A revolution in policy mindset

With the pandemic derailing us, we need big initiatives to achieve sustainable development goals

July 27, 2020 12:15 am | Updated 01:19 am IST

Photo: Twitter/@UNDP

Photo: Twitter/@UNDP

As lockdowns ease in countries across Asia and the Pacific in the wake of the COVID-19 pandemic, one thing is clear — a return to business as usual is unimaginable in a region that was already off track to meet the Sustainable Development Goals (SDGs). The virtual High-Level Political Forum on Sustainable Development recently convened governments and stakeholders to focus on the imperative to build back better while keeping an eye on the global goals.

Asia was the first to be hit by COVID-19 and feel its devastating social and economic impacts. Efforts to respond to the pandemic have revealed how many people in our societies live precariously close to poverty and hunger. Many countries are taking bold actions to minimise the loss of life and economic costs.

As attention shifts from the immediate health and human effects of the pandemic to addressing its social and economic effects, governments and societies face unprecedented policy, regulatory and fiscal choices. The SDGs — a commitment to eradicate poverty and achieve sustainable development, globally, by 2030 — can serve as a beacon in these turbulent times.

Grounds for optimism

The pandemic has exposed fragility and systemic gaps in many key systems. However, there are many workable strategies that countries have used to accelerate progress related to development goals and strengthen resilience. Countries have taken steps to extend universal health care systems and strengthen social protection systems, including cash transfer and food distribution systems for vulnerable households. Accurate and regular data have been key to such efforts. Innovating to help the most disadvantaged access financing and small and medium-sized enterprise credits have also been vital. Several countries have taken comprehensive approaches to various forms of discrimination, particularly related to gender and gender-based violence. Partnerships, including with the private sector and financing institutions, have played a critical role in fostering creative solutions. These experiences provide grounds for optimism.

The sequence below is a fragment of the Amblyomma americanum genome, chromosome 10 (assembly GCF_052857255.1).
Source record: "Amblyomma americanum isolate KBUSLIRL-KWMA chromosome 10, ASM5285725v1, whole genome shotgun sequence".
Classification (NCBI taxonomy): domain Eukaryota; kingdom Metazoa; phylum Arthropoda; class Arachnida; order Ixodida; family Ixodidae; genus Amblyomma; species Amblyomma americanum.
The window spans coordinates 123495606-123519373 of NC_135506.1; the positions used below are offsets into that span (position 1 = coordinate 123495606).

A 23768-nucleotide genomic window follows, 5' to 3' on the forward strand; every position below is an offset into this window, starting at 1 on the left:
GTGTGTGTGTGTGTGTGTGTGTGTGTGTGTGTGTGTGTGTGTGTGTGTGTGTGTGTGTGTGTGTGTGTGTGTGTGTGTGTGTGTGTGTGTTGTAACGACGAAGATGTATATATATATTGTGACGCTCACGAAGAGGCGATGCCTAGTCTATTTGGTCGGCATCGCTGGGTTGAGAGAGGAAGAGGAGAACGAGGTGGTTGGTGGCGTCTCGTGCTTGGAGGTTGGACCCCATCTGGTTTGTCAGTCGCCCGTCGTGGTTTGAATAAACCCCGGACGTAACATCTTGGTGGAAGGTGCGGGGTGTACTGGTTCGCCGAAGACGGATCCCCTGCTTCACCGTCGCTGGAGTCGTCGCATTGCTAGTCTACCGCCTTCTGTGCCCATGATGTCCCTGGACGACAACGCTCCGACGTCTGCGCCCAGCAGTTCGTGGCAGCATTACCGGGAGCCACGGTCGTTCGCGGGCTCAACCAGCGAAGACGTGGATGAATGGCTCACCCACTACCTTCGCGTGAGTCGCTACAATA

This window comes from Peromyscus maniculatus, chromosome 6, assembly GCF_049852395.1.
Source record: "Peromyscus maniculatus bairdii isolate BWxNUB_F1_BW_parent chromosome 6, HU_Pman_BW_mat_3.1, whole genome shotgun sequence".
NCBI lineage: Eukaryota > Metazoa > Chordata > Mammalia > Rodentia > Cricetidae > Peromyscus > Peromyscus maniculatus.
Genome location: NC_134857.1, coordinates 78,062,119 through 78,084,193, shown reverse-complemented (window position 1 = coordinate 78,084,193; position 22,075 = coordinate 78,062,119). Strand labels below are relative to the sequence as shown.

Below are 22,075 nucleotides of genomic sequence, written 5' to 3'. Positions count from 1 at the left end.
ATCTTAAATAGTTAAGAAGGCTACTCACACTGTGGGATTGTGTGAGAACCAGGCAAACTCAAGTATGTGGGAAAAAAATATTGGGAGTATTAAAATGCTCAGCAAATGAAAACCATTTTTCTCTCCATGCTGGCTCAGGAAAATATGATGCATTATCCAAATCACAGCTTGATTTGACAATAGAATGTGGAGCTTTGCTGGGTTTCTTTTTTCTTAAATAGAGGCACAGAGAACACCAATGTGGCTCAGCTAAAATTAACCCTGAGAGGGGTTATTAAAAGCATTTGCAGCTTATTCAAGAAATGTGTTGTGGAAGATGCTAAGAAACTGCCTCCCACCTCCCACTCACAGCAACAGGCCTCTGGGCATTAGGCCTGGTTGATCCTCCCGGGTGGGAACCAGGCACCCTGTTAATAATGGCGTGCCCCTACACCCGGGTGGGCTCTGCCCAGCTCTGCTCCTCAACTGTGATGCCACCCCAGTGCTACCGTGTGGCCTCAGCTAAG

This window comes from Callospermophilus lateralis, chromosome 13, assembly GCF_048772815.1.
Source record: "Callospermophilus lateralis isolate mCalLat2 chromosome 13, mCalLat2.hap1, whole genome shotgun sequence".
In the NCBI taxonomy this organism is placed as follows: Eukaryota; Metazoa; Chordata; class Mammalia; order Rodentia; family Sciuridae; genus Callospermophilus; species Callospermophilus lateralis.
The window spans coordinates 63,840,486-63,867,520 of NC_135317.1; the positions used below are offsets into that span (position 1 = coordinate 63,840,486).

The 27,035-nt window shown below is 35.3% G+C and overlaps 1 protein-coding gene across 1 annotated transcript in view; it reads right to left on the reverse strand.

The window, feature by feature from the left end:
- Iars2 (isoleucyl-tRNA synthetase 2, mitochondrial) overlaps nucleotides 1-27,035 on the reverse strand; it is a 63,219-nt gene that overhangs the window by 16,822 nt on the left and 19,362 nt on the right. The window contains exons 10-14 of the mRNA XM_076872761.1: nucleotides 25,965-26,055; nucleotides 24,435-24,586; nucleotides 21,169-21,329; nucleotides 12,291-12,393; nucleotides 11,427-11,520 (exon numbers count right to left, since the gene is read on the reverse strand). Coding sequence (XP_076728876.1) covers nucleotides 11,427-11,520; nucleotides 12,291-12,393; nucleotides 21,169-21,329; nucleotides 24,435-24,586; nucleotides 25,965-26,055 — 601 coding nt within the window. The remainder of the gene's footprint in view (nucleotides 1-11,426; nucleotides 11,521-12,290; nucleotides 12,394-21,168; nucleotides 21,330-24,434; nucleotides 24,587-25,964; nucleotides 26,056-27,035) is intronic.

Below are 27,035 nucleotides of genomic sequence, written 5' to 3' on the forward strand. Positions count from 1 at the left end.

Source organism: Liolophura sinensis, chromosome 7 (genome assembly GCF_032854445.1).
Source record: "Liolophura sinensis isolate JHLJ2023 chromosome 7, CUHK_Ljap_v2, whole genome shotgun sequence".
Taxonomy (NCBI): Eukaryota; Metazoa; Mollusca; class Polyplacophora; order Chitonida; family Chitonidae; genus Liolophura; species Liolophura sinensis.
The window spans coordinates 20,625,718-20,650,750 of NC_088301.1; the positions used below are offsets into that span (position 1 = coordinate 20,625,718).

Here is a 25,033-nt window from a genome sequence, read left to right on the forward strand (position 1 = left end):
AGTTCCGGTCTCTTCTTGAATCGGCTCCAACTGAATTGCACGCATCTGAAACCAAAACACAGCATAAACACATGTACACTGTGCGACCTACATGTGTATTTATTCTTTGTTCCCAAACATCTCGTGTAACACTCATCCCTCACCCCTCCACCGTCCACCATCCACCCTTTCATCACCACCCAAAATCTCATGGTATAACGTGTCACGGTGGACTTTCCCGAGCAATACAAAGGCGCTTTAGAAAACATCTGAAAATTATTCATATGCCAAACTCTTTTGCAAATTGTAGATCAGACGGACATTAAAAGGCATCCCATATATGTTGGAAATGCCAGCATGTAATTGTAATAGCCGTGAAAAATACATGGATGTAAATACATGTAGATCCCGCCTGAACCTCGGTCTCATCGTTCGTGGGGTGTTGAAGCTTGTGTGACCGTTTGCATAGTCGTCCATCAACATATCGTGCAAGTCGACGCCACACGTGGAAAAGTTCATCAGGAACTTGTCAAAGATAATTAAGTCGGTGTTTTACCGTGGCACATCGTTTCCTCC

Responses to the COVID-19 crisis must be centred on the well-being of people, empowering them and advancing equality. Driving change in the people-environment nexus to protect the health of people and natural resources is key to a future that does not repeat the crisis we are in today.

A revolution needed

We need a revolution in policy mindset and practice. Inclusive and accountable governance systems, adaptive institutions with resilience to future shocks, universal social protection and health insurance, and stronger digital infrastructure are part of the transformations needed.

Several countries in Asia and the Pacific are developing ambitious new strategies for green recovery and inclusive approaches to development. South Korea recently announced a New Deal based on two central pillars: digitisation and decarbonisation. Many countries in the Pacific are focusing on “blue recovery,” seizing the opportunity to promote more sustainable approaches to fisheries management. India recently announced operating the largest solar power plant in the region. China is creating more jobs in the renewable energy sector than in fossil fuel industries.

Institutions such as the United Nations and Asian Development Bank have mobilised to support a shared response to the crisis. Now it is vital that we enable countries to secure the support they need to go beyond, to achieve the SDGs.

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